French review of Create A Language Clinic

My French is nowhere near what it used to be, I’ve just discovered. Once, years ago, I could comfortably read Spanish and French at the newspaper/ novel level and was working hard to add German to my language list. No more, alas. I was stunned and dismayed to discover how much I’ve simply lost. I can still manage some Spanish, both conversationally and in reading, but German has become an indecipherable sea, and while my French grammar remains, the vocabulary has all but disappeared.

However, I still read well enough that I got the general gist of a fascinating review of Create A Language Clinic (and fell back on free translation to fill in what I missed).

Reading the review, I discovered that the reader had worked through the book the same way I worked through the post; using a translation service. That’s a hard, hard way to learn to build a language—weirdly recursive, in that you’re working from a language you don’t know though a translator that translates like a multilingual drunkard with comprehension issues to convert into your language the method for creating other languages. I lift my glass to the diligent Leppiya, who definitely did the course the hard way. And apparently still got the humor. I’m glad that came through.

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About the author: Novelist, writing teacher, on a mission to reprint my out-of-print books and self-publish my new ones.

5 comments… add one
  • hollylisle Oct 23, 2006 @ 8:41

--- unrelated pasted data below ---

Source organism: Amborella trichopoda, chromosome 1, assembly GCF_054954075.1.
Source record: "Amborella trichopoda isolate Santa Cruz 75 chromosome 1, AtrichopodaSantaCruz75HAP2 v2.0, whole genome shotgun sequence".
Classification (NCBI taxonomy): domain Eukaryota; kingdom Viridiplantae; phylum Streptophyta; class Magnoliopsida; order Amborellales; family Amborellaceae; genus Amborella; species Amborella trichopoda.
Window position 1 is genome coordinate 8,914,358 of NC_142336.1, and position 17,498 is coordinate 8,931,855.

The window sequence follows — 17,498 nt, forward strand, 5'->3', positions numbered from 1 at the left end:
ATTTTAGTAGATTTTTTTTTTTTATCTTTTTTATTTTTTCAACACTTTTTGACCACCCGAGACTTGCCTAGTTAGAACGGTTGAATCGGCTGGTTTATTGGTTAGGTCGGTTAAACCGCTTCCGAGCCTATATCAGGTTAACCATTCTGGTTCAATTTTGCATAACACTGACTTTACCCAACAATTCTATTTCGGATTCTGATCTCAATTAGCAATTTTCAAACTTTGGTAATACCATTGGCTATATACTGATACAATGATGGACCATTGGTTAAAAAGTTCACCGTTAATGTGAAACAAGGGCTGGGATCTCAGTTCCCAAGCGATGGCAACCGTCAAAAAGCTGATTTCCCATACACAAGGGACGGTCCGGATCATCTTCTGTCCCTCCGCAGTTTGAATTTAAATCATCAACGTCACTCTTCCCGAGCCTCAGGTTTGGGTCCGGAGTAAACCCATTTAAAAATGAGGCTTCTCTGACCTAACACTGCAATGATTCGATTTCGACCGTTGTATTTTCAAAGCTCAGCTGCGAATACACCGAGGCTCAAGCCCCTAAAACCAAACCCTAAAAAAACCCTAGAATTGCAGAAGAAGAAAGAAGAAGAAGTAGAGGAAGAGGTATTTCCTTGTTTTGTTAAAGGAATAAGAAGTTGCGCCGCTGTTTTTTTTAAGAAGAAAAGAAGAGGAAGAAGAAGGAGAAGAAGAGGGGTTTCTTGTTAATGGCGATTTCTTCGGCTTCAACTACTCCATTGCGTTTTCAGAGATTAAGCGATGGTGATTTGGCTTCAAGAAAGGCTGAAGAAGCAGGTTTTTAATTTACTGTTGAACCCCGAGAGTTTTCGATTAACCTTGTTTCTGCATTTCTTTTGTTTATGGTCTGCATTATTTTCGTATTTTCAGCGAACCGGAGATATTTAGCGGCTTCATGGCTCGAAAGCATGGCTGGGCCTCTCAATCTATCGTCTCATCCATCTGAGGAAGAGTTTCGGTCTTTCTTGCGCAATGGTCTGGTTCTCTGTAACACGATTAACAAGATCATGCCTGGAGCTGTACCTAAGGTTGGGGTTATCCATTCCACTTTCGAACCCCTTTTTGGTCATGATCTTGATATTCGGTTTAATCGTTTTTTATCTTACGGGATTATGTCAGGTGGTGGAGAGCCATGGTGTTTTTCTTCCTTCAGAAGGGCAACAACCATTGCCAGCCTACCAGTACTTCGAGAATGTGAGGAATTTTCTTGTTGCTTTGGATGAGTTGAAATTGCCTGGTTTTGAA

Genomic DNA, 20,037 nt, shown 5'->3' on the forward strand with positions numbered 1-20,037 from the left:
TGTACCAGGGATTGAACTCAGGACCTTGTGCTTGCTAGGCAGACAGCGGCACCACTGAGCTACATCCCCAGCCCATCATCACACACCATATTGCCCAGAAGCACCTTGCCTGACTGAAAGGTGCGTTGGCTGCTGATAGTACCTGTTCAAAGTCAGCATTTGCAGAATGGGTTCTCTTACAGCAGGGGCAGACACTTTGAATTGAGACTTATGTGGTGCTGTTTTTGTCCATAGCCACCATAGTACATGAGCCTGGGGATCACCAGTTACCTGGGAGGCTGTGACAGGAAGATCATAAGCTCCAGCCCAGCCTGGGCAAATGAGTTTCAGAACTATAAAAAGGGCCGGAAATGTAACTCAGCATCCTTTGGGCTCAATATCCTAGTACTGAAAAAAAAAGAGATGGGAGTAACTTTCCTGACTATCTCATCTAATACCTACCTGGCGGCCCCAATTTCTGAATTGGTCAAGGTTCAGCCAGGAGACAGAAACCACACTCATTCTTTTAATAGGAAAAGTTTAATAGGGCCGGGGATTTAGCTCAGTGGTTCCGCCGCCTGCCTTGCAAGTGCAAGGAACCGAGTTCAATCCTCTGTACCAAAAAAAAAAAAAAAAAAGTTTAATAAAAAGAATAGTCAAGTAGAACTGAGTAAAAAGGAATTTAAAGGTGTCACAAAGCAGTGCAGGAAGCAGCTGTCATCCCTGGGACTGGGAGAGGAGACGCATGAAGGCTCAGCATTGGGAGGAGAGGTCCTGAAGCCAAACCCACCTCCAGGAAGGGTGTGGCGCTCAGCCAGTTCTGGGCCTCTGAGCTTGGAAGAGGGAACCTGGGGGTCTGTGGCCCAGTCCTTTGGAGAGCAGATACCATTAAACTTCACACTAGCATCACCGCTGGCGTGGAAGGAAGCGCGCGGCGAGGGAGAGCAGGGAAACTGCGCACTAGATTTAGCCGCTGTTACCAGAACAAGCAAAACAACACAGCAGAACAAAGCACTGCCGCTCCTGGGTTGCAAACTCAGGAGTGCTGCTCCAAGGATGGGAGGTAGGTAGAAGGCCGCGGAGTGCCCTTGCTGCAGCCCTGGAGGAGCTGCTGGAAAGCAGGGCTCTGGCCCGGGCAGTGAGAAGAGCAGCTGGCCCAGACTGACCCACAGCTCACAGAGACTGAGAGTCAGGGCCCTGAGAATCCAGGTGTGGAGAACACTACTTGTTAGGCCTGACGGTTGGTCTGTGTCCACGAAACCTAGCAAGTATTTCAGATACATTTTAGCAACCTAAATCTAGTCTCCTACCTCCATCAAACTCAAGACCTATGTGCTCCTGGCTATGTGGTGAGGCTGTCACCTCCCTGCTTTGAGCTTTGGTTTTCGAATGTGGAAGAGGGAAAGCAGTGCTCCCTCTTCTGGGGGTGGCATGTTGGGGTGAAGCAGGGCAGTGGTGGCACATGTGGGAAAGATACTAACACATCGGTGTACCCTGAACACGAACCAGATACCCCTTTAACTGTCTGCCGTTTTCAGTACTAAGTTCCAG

That was a wonderful review, Leppiya. Thank you—very glad you loved the Tonk. They took me by surprise.

  • PolarBear Oct 21, 2006 @ 12:13

    Thanks for the link, Shawna. I haven’t tried to read French for nearly 30 years, and I was surprised to be able to pick out a few words and phrases here and there — even a whole sentence or two. Maybe I’ll add French to my efforts with German in Rosetta Stone.

  • Leippya Oct 21, 2006 @ 3:22

    If I ever thought I’d be mentioned on your blog… Woh! You started being my hero when I found your articles on writing a couple of years ago. 😉 I also talked about Talyn a while ago (http://leippya.livejournal.com/43543.html), but people around me are kind of reluctant to read in English. No harm in trying to make them want to, though.
    I don’t really have problems reading in English. My speaking is something entirely different, however…!

    Good luck with “Create a Culture Clinic”, I can’t wait to read it. 🙂

  • hollylisle Oct 20, 2006 @ 12:05

    Hi, Shawna,

    The translator I used does the full page, too. Click on the tab on the right (Web Page Translation) and put in the URL.

    The results are atrocious, but even if you don’t read French you’ll get the gist, and if you do read French somewhat, you can work between the two pages and get a fairly comfortable translation.

    I’d missed the previous entry. Leppiya sounded pretty pleased. I’m glad.

  • shawna Oct 20, 2006 @ 11:03

    Mmm, yes, I’d say she likes your book. There is more, too, prior to that… http://leippya.livejournal.com/68934.html

    Oh, and unless you don’t use google, their language tools (accessible from the main page near the search bar) will do the whole page at once, instead of in bits…

    I’m surprised I can still read any French, after 10 years of no use except for the rare thing I attempt to read. I never could speak it well. But the experience with French made learning Spanish much easier then it would have been otherwise.

    That is cool to know that your humor translates well… suggests that it isn’t based on idiomatic language, but on the ideas themselves… and I think I’d call that a positive.

    And yes, I really think in “…”, especially when I first wake up, lol.

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